Musically, Bree and I always had similar tastes and influences, but really it was our friendship and lofty musical thoughts that connected the project. We looked for the same in other members – people who were talented, felt good to be close with, and were compelled by what we were working on.
Why was Cave Paintings picked for the band name?
This also dates back to about 2012 when one of our friends suggested it after listening to a demo we were working on. He doesn’t remember, but it stuck with us, and made sense for a few reasons once we started up in earnest. The concept of making artwork that felt good to make, without necessarily concerning ourselves with its broader reach, while also acknowledging people in tens of thousands of years could come across it and study in wonder, who knows? We also referred to the basement of that first show house as “the cave.” There are also loose ties to Plato’s Allegory of the Cave, but that’s maybe too heady to get into right now for me.
The Bandcamp page describes the band’s sound as a collection of rhythm, melody, poetry, and philosophy. What do you hope to achieve sonically with this band and how do you think the band’s sound is unique compared to others? What are the band’s biggest influences?
We’ve never been strict thinking when it comes to genre…We don’t even consider it really. It’s kind of always been about serving the poetry of song, and what feels good to play. To quote one of our fans, “What I love about Cave Paintings is I never know what’s going to come next, but I know I’m going to love it.” We all listen to a lot of different music. Our biggest influence is probably the United States healthcare system, unfortunately.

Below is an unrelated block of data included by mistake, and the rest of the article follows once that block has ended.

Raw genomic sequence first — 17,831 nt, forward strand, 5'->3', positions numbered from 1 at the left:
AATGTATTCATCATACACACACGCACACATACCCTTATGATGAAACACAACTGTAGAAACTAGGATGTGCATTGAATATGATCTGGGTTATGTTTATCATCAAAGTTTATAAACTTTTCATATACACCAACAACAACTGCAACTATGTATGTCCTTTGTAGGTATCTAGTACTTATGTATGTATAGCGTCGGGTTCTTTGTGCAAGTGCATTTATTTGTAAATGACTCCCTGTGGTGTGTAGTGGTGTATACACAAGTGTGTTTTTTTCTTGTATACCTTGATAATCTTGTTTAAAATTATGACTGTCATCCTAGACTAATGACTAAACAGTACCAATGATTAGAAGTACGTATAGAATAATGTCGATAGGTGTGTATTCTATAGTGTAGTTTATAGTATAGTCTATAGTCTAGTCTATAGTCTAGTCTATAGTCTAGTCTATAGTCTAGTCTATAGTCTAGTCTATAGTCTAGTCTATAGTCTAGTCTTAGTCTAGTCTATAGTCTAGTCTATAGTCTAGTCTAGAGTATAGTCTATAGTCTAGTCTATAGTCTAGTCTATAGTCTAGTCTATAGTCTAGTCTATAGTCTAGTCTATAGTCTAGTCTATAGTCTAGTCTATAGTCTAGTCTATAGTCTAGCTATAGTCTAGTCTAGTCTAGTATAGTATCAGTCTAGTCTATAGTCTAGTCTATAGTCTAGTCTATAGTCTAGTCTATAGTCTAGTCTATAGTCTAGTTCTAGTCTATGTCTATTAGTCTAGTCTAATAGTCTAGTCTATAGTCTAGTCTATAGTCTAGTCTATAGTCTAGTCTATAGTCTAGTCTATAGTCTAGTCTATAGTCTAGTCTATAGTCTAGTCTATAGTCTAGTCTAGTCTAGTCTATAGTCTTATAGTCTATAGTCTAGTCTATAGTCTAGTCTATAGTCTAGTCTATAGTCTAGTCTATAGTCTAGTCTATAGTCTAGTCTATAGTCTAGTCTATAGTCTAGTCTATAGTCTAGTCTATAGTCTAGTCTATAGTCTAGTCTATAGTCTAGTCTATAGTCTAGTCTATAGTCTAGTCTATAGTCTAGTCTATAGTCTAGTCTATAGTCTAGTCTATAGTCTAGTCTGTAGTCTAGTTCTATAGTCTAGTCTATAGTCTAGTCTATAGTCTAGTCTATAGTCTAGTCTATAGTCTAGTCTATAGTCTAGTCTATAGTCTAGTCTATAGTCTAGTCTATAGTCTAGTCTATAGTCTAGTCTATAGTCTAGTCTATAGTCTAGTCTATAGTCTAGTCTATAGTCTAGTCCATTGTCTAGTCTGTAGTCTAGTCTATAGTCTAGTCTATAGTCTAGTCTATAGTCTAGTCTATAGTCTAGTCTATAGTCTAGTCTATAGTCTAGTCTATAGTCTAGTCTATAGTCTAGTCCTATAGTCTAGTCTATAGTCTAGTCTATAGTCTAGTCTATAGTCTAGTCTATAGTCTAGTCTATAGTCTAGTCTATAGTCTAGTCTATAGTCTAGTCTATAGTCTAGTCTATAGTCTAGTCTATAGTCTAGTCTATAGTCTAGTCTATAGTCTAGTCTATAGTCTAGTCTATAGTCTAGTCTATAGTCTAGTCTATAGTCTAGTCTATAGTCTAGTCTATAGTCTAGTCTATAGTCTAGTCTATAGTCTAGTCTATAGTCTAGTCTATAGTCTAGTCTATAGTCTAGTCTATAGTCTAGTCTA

The band’s latest album Primitive came out in 2019. What were your goals and things the band hoped to achieve compared to prior releases?
The plan with Primitive was to get at our roots as songwriters and put something out that was raw and unembellished, reflecting where we were as a band, and hoping to reach the full vision with subsequent releases.
What songs surprised you most and why?
They’re all surprising in their own way through the creation process, but the reception of “Pink Lady” and “Generation Anxiety” have been delightful. I feel like “Generation Anxiety” is kind of just a long-disenchanted rant…but it hits people. The room always goes quiet. “Pink Lady” seems to work along an inverse line, people are dancing and screaming along, which feels pretty cool as a band that hardly ever bothers to write a chorus.
What should people know about the new music the band’s working on? How does it compare with your most recent album?
The record we’re working on now is really the culmination of this whole project. It’s what’s going to come out of these 12 years of chrysalis. It’s fully layered and fleshed out. Good or bad, it’s probably going to be our defining record.